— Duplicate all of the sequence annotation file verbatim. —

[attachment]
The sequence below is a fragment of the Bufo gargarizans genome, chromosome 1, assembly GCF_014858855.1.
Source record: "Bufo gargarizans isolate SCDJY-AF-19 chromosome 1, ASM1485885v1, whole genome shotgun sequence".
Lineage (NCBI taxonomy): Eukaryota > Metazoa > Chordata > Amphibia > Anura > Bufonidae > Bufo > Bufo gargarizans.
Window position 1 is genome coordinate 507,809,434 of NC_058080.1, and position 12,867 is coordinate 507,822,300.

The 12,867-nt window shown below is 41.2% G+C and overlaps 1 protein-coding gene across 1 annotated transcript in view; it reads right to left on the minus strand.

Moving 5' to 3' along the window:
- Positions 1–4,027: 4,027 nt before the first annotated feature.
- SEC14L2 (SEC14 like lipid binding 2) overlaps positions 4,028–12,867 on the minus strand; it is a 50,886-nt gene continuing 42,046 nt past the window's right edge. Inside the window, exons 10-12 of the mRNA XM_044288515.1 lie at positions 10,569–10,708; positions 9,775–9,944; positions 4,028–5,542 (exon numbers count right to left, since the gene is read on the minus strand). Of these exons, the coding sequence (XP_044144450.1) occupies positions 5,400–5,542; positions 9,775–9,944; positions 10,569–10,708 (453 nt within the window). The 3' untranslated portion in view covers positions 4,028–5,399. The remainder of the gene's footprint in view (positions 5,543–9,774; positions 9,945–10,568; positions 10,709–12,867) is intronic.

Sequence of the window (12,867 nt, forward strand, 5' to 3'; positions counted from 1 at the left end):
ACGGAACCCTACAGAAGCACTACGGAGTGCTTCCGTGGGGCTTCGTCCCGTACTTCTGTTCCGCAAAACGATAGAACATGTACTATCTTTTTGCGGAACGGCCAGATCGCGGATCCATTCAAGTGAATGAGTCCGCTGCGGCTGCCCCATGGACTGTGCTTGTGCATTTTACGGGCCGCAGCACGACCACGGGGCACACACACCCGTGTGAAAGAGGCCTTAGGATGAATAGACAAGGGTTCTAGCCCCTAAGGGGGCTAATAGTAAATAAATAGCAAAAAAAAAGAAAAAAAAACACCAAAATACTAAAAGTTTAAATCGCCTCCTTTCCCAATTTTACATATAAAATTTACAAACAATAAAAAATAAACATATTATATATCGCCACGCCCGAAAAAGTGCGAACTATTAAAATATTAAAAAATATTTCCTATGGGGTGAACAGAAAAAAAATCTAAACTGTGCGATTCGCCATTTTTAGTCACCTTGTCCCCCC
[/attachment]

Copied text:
The sequence below is a fragment of the Bufo gargarizans genome, chromosome 1, assembly GCF_014858855.1.
Source record: "Bufo gargarizans isolate SCDJY-AF-19 chromosome 1, ASM1485885v1, whole genome shotgun sequence".
Lineage (NCBI taxonomy): Eukaryota > Metazoa > Chordata > Amphibia > Anura > Bufonidae > Bufo > Bufo gargarizans.
Window position 1 is genome coordinate 507,809,434 of NC_058080.1, and position 12,867 is coordinate 507,822,300.

The 12,867-nt window shown below is 41.2% G+C and overlaps 1 protein-coding gene across 1 annotated transcript in view; it reads right to left on the minus strand.

Moving 5' to 3' along the window:
- Positions 1–4,027: 4,027 nt before the first annotated feature.
- SEC14L2 (SEC14 like lipid binding 2) overlaps positions 4,028–12,867 on the minus strand; it is a 50,886-nt gene continuing 42,046 nt past the window's right edge. Inside the window, exons 10-12 of the mRNA XM_044288515.1 lie at positions 10,569–10,708; positions 9,775–9,944; positions 4,028–5,542 (exon numbers count right to left, since the gene is read on the minus strand). Of these exons, the coding sequence (XP_044144450.1) occupies positions 5,400–5,542; positions 9,775–9,944; positions 10,569–10,708 (453 nt within the window). The 3' untranslated portion in view covers positions 4,028–5,399. The remainder of the gene's footprint in view (positions 5,543–9,774; positions 9,945–10,568; positions 10,709–12,867) is intronic.

Sequence of the window (12,867 nt, forward strand, 5' to 3'; positions counted from 1 at the left end):
ACGGAACCCTACAGAAGCACTACGGAGTGCTTCCGTGGGGCTTCGTCCCGTACTTCTGTTCCGCAAAACGATAGAACATGTACTATCTTTTTGCGGAACGGCCAGATCGCGGATCCATTCAAGTGAATGAGTCCGCTGCGGCTGCCCCATGGACTGTGCTTGTGCATTTTACGGGCCGCAGCACGACCACGGGGCACACACACCCGTGTGAAAGAGGCCTTAGGATGAATAGACAAGGGTTCTAGCCCCTAAGGGGGCTAATAGTAAATAAATAGCAAAAAAAAAGAAAAAAAAACACCAAAATACTAAAAGTTTAAATCGCCTCCTTTCCCAATTTTACATATAAAATTTACAAACAATAAAAAATAAACATATTATATATCGCCACGCCCGAAAAAGTGCGAACTATTAAAATATTAAAAAATATTTCCTATGGGGTGAACAGAAAAAAAATCTAAACTGTGCGATTCGCCATTTTTAGTCACCTTGTCCCCCC